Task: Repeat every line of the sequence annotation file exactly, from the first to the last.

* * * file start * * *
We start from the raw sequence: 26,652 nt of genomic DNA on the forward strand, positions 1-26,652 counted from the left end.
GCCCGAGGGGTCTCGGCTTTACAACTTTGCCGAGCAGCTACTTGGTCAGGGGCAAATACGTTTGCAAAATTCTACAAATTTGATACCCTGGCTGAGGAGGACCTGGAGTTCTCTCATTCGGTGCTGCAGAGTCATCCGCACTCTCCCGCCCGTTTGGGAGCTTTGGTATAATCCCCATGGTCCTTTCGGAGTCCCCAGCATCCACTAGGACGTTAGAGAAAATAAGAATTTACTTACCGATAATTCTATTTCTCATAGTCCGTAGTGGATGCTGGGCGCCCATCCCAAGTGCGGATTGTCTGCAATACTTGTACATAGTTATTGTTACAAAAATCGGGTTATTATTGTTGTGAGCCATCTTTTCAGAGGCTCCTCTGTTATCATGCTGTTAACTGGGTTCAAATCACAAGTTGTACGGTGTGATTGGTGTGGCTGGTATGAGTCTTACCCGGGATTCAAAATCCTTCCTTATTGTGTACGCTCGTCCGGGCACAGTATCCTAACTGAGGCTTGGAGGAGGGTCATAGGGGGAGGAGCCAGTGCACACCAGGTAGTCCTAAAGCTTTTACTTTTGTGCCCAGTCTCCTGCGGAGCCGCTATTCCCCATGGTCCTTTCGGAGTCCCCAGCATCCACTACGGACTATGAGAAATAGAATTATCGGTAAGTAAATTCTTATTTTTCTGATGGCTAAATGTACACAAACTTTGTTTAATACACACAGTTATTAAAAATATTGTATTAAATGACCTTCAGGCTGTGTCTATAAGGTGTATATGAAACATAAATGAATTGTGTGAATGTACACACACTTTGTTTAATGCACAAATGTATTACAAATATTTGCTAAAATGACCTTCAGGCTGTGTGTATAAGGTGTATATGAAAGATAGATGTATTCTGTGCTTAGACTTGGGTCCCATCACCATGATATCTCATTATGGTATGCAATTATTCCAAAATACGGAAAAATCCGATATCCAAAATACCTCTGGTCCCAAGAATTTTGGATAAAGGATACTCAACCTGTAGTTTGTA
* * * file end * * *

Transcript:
We start from the raw sequence: 26,652 nt of genomic DNA on the forward strand, positions 1-26,652 counted from the left end.
GCCCGAGGGGTCTCGGCTTTACAACTTTGCCGAGCAGCTACTTGGTCAGGGGCAAATACGTTTGCAAAATTCTACAAATTTGATACCCTGGCTGAGGAGGACCTGGAGTTCTCTCATTCGGTGCTGCAGAGTCATCCGCACTCTCCCGCCCGTTTGGGAGCTTTGGTATAATCCCCATGGTCCTTTCGGAGTCCCCAGCATCCACTAGGACGTTAGAGAAAATAAGAATTTACTTACCGATAATTCTATTTCTCATAGTCCGTAGTGGATGCTGGGCGCCCATCCCAAGTGCGGATTGTCTGCAATACTTGTACATAGTTATTGTTACAAAAATCGGGTTATTATTGTTGTGAGCCATCTTTTCAGAGGCTCCTCTGTTATCATGCTGTTAACTGGGTTCAAATCACAAGTTGTACGGTGTGATTGGTGTGGCTGGTATGAGTCTTACCCGGGATTCAAAATCCTTCCTTATTGTGTACGCTCGTCCGGGCACAGTATCCTAACTGAGGCTTGGAGGAGGGTCATAGGGGGAGGAGCCAGTGCACACCAGGTAGTCCTAAAGCTTTTACTTTTGTGCCCAGTCTCCTGCGGAGCCGCTATTCCCCATGGTCCTTTCGGAGTCCCCAGCATCCACTACGGACTATGAGAAATAGAATTATCGGTAAGTAAATTCTTATTTTTCTGATGGCTAAATGTACACAAACTTTGTTTAATACACACAGTTATTAAAAATATTGTATTAAATGACCTTCAGGCTGTGTCTATAAGGTGTATATGAAACATAAATGAATTGTGTGAATGTACACACACTTTGTTTAATGCACAAATGTATTACAAATATTTGCTAAAATGACCTTCAGGCTGTGTGTATAAGGTGTATATGAAAGATAGATGTATTCTGTGCTTAGACTTGGGTCCCATCACCATGATATCTCATTATGGTATGCAATTATTCCAAAATACGGAAAAATCCGATATCCAAAATACCTCTGGTCCCAAGAATTTTGGATAAAGGATACTCAACCTGTAGTTTGTA